In Re The Marriage Of: John Wilkins, Respondent And Andrea Wilkins, Appellant (Majority)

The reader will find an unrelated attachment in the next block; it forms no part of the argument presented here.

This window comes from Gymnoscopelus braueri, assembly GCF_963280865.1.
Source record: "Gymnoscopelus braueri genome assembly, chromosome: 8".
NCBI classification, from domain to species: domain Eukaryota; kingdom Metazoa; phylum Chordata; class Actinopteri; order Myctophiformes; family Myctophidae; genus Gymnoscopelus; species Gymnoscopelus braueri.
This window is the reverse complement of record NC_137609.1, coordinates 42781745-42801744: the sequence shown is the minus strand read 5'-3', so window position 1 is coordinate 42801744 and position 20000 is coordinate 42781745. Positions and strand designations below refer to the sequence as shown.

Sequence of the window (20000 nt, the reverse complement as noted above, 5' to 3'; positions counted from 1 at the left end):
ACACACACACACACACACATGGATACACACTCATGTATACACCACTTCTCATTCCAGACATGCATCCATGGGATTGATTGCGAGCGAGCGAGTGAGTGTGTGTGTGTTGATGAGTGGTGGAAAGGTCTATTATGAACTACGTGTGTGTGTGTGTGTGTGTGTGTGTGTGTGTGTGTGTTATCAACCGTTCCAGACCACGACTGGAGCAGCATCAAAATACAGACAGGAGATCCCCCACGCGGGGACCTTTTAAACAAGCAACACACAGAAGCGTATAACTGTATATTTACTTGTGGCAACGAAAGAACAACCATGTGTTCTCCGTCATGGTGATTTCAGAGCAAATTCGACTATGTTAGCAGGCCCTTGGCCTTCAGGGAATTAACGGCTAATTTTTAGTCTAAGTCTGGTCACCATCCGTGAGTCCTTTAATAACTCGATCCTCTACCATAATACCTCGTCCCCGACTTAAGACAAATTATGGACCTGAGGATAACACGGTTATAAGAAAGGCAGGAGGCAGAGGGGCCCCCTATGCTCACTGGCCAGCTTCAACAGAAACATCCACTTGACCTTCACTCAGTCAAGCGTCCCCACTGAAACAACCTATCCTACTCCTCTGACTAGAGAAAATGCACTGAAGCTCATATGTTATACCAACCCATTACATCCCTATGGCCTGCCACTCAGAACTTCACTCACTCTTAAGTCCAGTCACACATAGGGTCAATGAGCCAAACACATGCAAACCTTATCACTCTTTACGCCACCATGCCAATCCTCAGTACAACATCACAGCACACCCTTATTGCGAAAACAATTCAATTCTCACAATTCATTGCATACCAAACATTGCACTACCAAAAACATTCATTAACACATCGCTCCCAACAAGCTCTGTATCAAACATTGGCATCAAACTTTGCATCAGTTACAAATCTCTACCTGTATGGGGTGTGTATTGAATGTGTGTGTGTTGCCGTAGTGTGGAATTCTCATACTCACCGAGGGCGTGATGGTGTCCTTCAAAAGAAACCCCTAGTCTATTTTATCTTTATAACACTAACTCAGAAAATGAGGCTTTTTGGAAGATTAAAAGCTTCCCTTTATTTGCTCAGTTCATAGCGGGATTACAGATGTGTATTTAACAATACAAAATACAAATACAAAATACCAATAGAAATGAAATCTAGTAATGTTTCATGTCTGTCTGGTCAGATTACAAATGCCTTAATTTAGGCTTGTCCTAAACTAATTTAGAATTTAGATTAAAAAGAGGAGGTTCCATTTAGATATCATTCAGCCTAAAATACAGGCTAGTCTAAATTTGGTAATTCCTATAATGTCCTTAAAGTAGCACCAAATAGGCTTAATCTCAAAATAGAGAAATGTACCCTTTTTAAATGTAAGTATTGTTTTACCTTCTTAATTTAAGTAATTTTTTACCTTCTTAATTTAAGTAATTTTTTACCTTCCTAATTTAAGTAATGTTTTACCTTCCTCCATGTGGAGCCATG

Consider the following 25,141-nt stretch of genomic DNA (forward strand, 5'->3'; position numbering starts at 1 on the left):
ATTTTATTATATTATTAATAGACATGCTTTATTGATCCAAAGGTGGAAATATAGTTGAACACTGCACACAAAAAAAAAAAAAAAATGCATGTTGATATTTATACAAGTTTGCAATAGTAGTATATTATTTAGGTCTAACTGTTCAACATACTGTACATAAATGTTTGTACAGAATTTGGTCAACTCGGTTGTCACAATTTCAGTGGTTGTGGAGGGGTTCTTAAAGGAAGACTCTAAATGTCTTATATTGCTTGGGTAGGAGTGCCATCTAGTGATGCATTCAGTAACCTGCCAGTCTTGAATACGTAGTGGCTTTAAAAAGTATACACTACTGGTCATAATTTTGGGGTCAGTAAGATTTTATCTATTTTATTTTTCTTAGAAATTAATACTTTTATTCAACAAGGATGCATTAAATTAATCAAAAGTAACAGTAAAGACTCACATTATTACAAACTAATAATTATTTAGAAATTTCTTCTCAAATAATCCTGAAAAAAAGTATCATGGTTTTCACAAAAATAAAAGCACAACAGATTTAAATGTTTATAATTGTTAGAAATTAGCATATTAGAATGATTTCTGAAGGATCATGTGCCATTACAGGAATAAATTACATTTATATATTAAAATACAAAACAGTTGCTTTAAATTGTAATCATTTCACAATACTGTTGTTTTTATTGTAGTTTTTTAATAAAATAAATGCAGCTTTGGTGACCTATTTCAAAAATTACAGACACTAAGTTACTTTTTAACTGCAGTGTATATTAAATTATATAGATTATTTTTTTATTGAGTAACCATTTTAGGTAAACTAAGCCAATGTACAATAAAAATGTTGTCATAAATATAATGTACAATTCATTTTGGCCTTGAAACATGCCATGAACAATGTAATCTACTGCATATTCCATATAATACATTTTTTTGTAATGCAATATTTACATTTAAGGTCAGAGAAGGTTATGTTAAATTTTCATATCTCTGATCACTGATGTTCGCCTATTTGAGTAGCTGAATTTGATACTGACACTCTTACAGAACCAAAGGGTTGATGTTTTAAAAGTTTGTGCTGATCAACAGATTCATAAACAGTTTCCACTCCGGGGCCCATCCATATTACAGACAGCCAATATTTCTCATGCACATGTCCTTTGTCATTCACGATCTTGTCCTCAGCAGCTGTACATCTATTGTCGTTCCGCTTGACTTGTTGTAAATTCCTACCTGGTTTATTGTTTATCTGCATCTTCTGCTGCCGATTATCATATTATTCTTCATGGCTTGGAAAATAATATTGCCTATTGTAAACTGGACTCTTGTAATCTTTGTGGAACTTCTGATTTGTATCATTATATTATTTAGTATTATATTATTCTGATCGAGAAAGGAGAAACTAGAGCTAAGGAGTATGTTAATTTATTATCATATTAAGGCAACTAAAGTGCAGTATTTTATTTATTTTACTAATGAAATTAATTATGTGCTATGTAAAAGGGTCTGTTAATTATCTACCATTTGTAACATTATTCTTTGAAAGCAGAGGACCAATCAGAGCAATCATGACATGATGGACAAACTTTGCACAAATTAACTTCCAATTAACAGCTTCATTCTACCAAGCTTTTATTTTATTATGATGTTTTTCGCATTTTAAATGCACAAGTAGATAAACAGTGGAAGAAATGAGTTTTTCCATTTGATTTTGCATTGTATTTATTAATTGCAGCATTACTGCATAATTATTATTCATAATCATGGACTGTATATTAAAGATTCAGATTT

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IN THE COURT OF APPEALS OF THE STATE OF WASHINGTON DIVISION ONE In the Matter of the Marriage of No. 73892-5- JOHNWILKINS, en cr:'- Respondent, i and ANDREA WILKINS, n/k/a ANDREA BARCLOW, UNPUBLISHED OPINION CO FILED: June 6, 2016 Appellant. Verellen, C.J. — Andrea Barclow appeals a final parenting plan designating John Wilkins as their daughter Rebeccah's primary residential parent and restricting contact between Rebeccah and Barclow's son, Domanic. We affirm. FACTS John and Andrea married in March, 2011 and separated in August 2012. They are the biological parents of Rebeccah, who was six at the time oftrial. John has four other children from other relationships. Andrea has a son, Domanic, by a different father. In August, 2014, John filed a petition for dissolution. At trial, the evidence primarily addressed the parenting plan, Rebeccah's placement, and Domanic's risk to Rebeccah. Shirley Bradford, Domanic's grandmother, testified thatwhen he came to live with her in 2010, "[h]e couldn't control his anger" and purposely hurt her pets.1 After 14 months of Report of Proceedings (July 13, 2015) at 55. No. 73892-5-1/2 therapy, Domanic was "doing great."2 Bradford testified that Domanic's psychologist said "unless something major happened, [Domanic] would probably grow just fine and have a good emotional outlook on life."3 Bradford had no concerns about Domanic and Rebeccah living together. Guardian ad litem Linda Barton testified that she learned that Domanic had anger issues and was in therapy. She did not, however, "get a clear picture as to whether that was continuing."4 Barton testified that she had never heard of Domanic engaging in inappropriate sexual conduct, but later said she had heard that Domanic touched a stepsister inappropriately at age four and that he was cruel to animals when he first went to live with his grandmother. Barton concluded that she "just didn't have enough information to say he is a threat to [Rebeccah]."5 Despite some concerns about Domanic, she recommended that Rebeccah live with Andrea during the school year. The court then questioned Barton about the following portion of her written report: Domanic's therapist says that Domanic was not physically or sexually abused but that he was exposed to sex in an abusive way. He acted out sexually with other boys on the school bus, and he has anger issues. He has purposely hurt dogs. He has a severe separation disorder, which he will have the rest his life.[6] The court asked if Barton learned this directly from Domanic's therapist or someone else. Barton said she learned it from Domanic's grandmother. During closing arguments, the court posed the following question to counsel: 2 id, at 56. 3ld, 4 ]± at 88. 5 id, at 91. 6 Clerk's Papers (CP) at 26. No. 73892-5-1/3 What should I make of the situation with Domanic? The evidence that I have is somewhat vague about if he's going to return, when he's going to return. Obviously, he's had some troubles. He's a young boy. I don't hang that fault on him. I'm not assigning fault in regard to these issues that he's had. But clearly, Ms. Barton's report indicates some concern both by her and others about potential harm to Rebeccah. So in looking at where Rebeccah spends the majority of her time, we have at least that issue, if you will, in regard to the mother's home, and I don't have any evidence of a similarsort of issue in the father's home. What should I make of that?^ Andrea's counsel responded that the guardian ad litem concluded "the potential risk of Domanic reentering was not sufficient to warrant uprooting Rebeccah from her entire life that she has here."8 Her counsel did not, however, argue that the report's references to Domanic's troubled past was hearsay or unreliable. The court concluded that John should be Rebeccah's primary residential parent. The court also determined that Rebeccah's "unsupervised contact with Domanic Barclow poses a risk that is adverse to the best interests of the child."9 Accordingly, the court imposed the restriction that "[t]he child shall not be present with Domanic Barclow unless (1) an adult is present in the same room or (2) if outdoors, an adult is present within 30 feet of both children."10 The court entered the following pertinent findings of fact and conclusions of law: As a juvenile, the father was convicted of a crime related to abuse of a child. But that was over two decades ago and neither the mother nor the guardian ad litem (GAL) believe that the father should be restricted under RCW 26.09 .191. Moreover, the Court finds that the father's conduct did not have an impact on the child in this case, Rebeccah. The parents live in different states. At trial each parent asked for essentially the same custody arrangement: for the child to reside with the 7 RP (July 13, 2015) 119 (emphasis added). 8 id, at 121. 9CPat49. 10 Id. at 51. No. 73892-5-1/4 requesting parent during the school year and with the other parent for most of summer and other school breaks. The GAL testified that if the parents lived in the same state, she would likely recommend 50/50 shared residential time and it's a "close call" as to which parent should have custody during the school year. Based on the trial evidence, including the Court's in-court observation of witnesses at trial, the Court finds and concludes that the Parenting Plan entered today is in the best interests of the child and best meets the objectives and criteria of RCW 26.09.184-. 187. Without limitation, the Court has considered the following: • The GAL reported: "There is information to suggest that Rebeccah has struggled with her attachment with her mother. [Rebeccah] talked more positively about her father and his household, and I observed that the father and Rebeccah were more openly affectionate with each other." Trial Exhibit ("Tr. Ex.") 104 at 30; see RCW26.09.187(3)(a)(i). • The GAL reported that the mother initiated therapy for the mother and Rebeccah but during January-May 2014, the mother attended only five sessions and "either canceled or did not show up for 8 appointments." Tr. Ex. 104 at 17-18; see RCW 26.09.187(3)(a)(i), (iii), (iv). • The GAL reported: While in her mother's care, "Rebeccah was tardy to school 14 days through the winter grading period (March 12, 2015) and absent 9 days." Tr. Ex. 104 at 29; see RCW 26.09.187(3)(a)(iii),(v). • The mother's son, Domanic Barclow, currently lives in Oklahoma but may move back to his mother's home in Washington sometime in 2015 or 2016. See Tr. Ex. 104 at 24. The trial evidence regarding Domanic is inconclusive but indicates that he has acted out sexually with other children, has anger issues, has a severe separation disorder, and may pose a risk to other children. Tr. Ex. 104 at 24, 29; see RCW 26.09.187(3)(a)(iii); RCW 26.09.184(1 )(a)(b).[11i Andrea appeals. 12 11 Id. at 58 (emphasis added). 12 John's motion to strike Andrea's reply brief on appeal is denied. Additionally, his motion for a permanent change of address for Rebeccah is placed in the file without action as such matters are beyond the scope of this appeal. No. 73892-5-1/5 DECISION Trial court decisions in dissolution proceedings will seldom be changed on appeal.13 "Such decisions are difficult at best. Appellate courts should not encourage appeals by tinkering with them. The emotional and financial interests affected by such decisions are best served by finality."14 And because the trial court has the unique opportunity to observe the parties, appellate courts are reluctant to disturb child placement dispositions.15 Accordingly, we defer to the sound discretion of the trial court unless the superior court exercised its discretion "in an untenable or manifestly unreasonable way."16 We will not disturb a court's findings of fact if they are supported by substantial evidence, i.e., evidence sufficient to persuade a rational person of the truth of the premise.17 Andrea first assigns error to the court's restrictions on Domanic's contact with Rebeccah under RCW 26.09.191(3). She contends the court's findings do not identify a sufficient "risk of harm to Rebeccah."18 She points out that the court found the evidence regarding Domanic "inconclusive" and argues that "[a]ll allegations against Dominic are speculative and 'hearsay' at best."19 There was no error. 13 In re Marriage of Landry, 103 Wn.2d 807, 809-10, 699 P.2d 214 (1985). 14 Id, at 809. 15 In re Parentage of Schroeder. 106 Wn. App. 343, 349, 22 P.3d 1280(2001) (quoting In re Marriage of Schneider, 82 Wn. App. 471, 476, 918 P.2d 543 (1996)). 16 In re Marriage of Wavt, 63 Wn. App. 510, 513, 820 P.2d 519 (1991). 17 In re Marriage of Stern, 57 Wn. App. 707, 717, 789 P.2d 807 (1990) (quoting Bering v. Share. 106 Wn.2d 212, 220, 721 P.2d 918 (1986)). 18 Appellant's Br. at 6. 19 Id. at 7. No. 73892-5-1/6 RCW 26.09.191 (3)(g) allows a court to restrict a parent's involvement for "[s]uch other factors or conduct as the court expressly finds adverse to the best interests of the child." Although the court in this case did find that "[t]he trial evidence regarding Domanic is inconclusive," it then said "but [the evidence] indicates that he has acted out sexually with other children, has anger issues, has a severe separation disorder, and may pose a risk to other children."20 The court found that unsupervised contact with Domanic "poses a risk that is adverse to the best interests of [Rebeccah]."21 These findings are supported by substantial evidence. The court's statement that the evidence was not conclusive is not inconsistent with its findings that the evidence tended to show a risk of harm. Andrea also contends any evidence tending to show that Domanic posed a risk of harm was hearsay and therefore insufficient. But while the rules of evidence do apply to determinations regarding parenting plan restrictions pursuant to RCW 26.09.191(6), hearsay is admissible if not objected to at trial22 and cannot be challenged for the first time on appeal.23 Andrea's counsel did not object to admission of the guardian ad litem's report, which recited allegations that Domanic has anger and sexual issues, receives therapy for emotional issues, "was caught experimenting sexually with his 4 year old stepsister" and tried to rape her, "acted out sexually with other boys on the school bus," "has purposely hurt dogs," and was alone with Rebeccah when she had a 20 CP at 58 (emphasis added). 21 \± at 49. 22 State v. Myers, 133 Wn.2d 26, 34, 941 P.2d 110 (1997) ("Evidence admitted without objection may be properly considered."). 23 RAP 2 5(a); Sepich v. Deo't of Labor &Indus.. 75 Wn.2d 312, 319, 450 P.2d 940 (1969); State v. Smith, 155 Wn.2d 496, 501, 120 P.3d 559 (2005). No. 73892-5-1/7 tooth knocked out.24 In addition, Shirley Bradford testified to personal knowledge of Domanic's past anger issues and intentional assaults of pets. The court did not err in considering this evidence, which supports the court's findings. Andrea also assigns error to the court's findings that "'[t]here is information to suggest that Rebeccah has struggled with her attachment with her mother,'" the mother missed a number of therapy sessions, and Rebeccah was tardy to school for a total of 14 days while in her mother's care.25 Andrea contends these findings fail to mention other evidence that was before the court, including evidence she submitted on reconsideration. But matters involving conflicting testimony, credibility, and the weight or persuasiveness of the evidence are for the trier of fact and are not reviewable on appeal.26 There is no showing that the court exercised its discretion in a manifestly unreasonable way. Affirmed. WE CONCUR: sQfjt-f+^s** \J > 24 CP at 25-26. 25 Appellant's Br. at 1-2 (quoting CP at 58). 26 State v. Camarillo, 115 Wn.2d 60, 71, 794 P.2d 850 (1990).